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A record number of 43 openly LGBTI athletes are competing in this year’s Olympic Games.

They hail from countries across the globe, including Finland, New Zealand, Brazil and the UK.

The U.S. is sending seven out LGBT competitors — all women. Seimone Augustus, Brittney Griner and Angel McCoughtry are out basketball athletes, with Kelly Griffin and Jillion Potter representing rugby. Ashley Nee (a kayak whitewater slalom athlete) and Megan Rapinoe (a soccer athlete) are also LGBT participants. Rapine’s coach, Jill Ellis, is also a lesbian.

It all helps to make the 2016 Olympic Games the most inclusive in history.

ThinkProgress suggests this number will likely continue to grow as major sponsors are backing more openly LGBT athletes than ever before.

“The sports world is far more evolved on LGBTQ issues than we give it credit for,” founder of Cyd Zeigler told ThinkProgress. “While there may still be issues in some front offices, the athletes and fans have been ready, willing and able to accept and welcome gay teammates and colleagues for many years.”

The first athlete to compete openly at any games was U.S. equestrian star Robert Dover, who attended every Olympics between 1984 and 2004, and took home four bronze medals. Dover came out during the 1988 Seoul Olympics, and currently holds the record for the most number of games attended by an LGBT athlete.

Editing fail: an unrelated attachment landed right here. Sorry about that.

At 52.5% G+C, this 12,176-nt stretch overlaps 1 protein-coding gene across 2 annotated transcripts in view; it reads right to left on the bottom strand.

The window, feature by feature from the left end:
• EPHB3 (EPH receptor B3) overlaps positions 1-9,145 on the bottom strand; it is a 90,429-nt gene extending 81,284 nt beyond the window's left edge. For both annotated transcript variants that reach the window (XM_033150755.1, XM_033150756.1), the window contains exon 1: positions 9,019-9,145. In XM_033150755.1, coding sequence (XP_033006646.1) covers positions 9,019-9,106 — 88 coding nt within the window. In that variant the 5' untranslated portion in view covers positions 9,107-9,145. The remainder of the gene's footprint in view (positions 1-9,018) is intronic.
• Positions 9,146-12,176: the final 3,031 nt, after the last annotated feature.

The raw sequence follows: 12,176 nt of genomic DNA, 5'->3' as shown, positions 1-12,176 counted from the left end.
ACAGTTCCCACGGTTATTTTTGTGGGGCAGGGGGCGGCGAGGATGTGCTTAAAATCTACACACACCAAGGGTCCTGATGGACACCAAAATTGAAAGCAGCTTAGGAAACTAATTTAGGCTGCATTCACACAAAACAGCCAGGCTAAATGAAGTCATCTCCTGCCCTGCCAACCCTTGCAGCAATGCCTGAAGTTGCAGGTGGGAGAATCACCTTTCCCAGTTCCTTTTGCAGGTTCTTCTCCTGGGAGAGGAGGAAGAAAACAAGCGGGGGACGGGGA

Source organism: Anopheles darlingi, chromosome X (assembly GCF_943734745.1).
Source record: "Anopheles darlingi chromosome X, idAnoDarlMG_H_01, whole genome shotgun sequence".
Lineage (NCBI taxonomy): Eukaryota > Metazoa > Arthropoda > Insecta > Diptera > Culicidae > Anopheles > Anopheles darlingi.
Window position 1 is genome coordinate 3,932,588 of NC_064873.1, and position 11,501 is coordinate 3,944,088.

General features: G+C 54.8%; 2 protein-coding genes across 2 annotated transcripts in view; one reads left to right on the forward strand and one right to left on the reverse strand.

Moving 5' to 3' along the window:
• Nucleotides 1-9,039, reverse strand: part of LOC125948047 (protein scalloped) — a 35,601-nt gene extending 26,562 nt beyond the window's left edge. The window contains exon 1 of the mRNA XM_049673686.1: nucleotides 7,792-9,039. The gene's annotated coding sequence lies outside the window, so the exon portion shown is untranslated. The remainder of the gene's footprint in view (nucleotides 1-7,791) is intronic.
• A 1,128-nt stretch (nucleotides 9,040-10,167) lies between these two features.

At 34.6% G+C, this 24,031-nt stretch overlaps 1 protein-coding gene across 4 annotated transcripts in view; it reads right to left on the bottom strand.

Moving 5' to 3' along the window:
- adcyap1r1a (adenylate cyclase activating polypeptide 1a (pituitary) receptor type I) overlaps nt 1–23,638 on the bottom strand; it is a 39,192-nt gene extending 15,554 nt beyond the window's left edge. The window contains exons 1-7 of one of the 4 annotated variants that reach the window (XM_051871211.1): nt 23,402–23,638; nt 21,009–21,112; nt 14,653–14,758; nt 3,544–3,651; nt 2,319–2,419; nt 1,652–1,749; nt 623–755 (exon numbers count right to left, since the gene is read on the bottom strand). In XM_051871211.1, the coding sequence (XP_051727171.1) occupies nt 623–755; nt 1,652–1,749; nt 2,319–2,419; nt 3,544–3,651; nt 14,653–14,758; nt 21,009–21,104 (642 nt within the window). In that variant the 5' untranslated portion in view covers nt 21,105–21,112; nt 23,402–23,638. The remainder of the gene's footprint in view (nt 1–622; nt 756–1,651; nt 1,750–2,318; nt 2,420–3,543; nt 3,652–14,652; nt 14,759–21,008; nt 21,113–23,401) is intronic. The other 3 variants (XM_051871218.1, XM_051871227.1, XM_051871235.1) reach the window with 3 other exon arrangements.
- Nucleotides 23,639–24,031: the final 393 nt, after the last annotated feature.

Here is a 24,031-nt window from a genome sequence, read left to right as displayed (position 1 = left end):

See the full list below:

Nicola Adams (Great Britain, boxing)
Seimone Augustus (USA, basketball)
Tom Bosworth (Great Britain, race walk)
Dutee Chand (India, track & field)
Tom Daley (Great Britain, diving)
Carlien Dirkse van den Heuvel (Netherlands, field hockey)
Lisa Dahlkvist (Sweden, soccer)
Katie Duncan (New Zealand, soccer)
Nilla Fisher (Sweden, soccer)
Amini Fonua (Tonga, swimming)
Larissa França (Brazil, beach volleyball)
Edward Gal (Netherlands, equestrian)
Kelly Griffin (USA, rugby)
Brittney Griner (USA, basketball)
Carl Hester (Great Britain, equestrian)
Michelle Heyman (Australia, soccer)
Mélanie Henique (France, swimming)
Stephanie Labbe (Canada, soccer)
Alexandra Lacrabère # (France, handball)
Hedvig Lindahl (Sweden, soccer)
Ari-Pekka Liukkonen (Finland, swimming)
Robbie Manson (New Zealand, rowing)
Hans Peter Minderhoud (Netherlands, equestrian)
Ian Matos (Brazil, diving)
Angel McCoughtry (USA, basketball)
Nadine Müller (Germany, discus)
Marie-Eve Nault (Canada, soccer)
Ashley Nee (USA, kayak whitewater slalom)
Maartje Paumen (Netherlands, field hockey)
Mayssa Pessoa (Brazil, handball)
Jillion Potter (USA, rugby)
Megan Rapinoe (USA, soccer)
Helen Richardson-Walsh (Great Britain, hockey)
Kate Richardson-Walsh (Great Britain, hockey)
Carolina Seger (Sweden, soccer)
Caster Semenya (South Africa, track & field)
Martina Strut (Germany, pole vault)
Melissa Tancredi (Canada, soccer)
Susannah Townsend (Great Britian, field hockey)
Sunette Stella Viljoen (South Africa, javelin)
Julia Vasconcelos (Brazil, taekowndo)
Jeffrey Wammes (Netherlands, gymnastics)
Spencer Wilton (Great Britain, equestrian)

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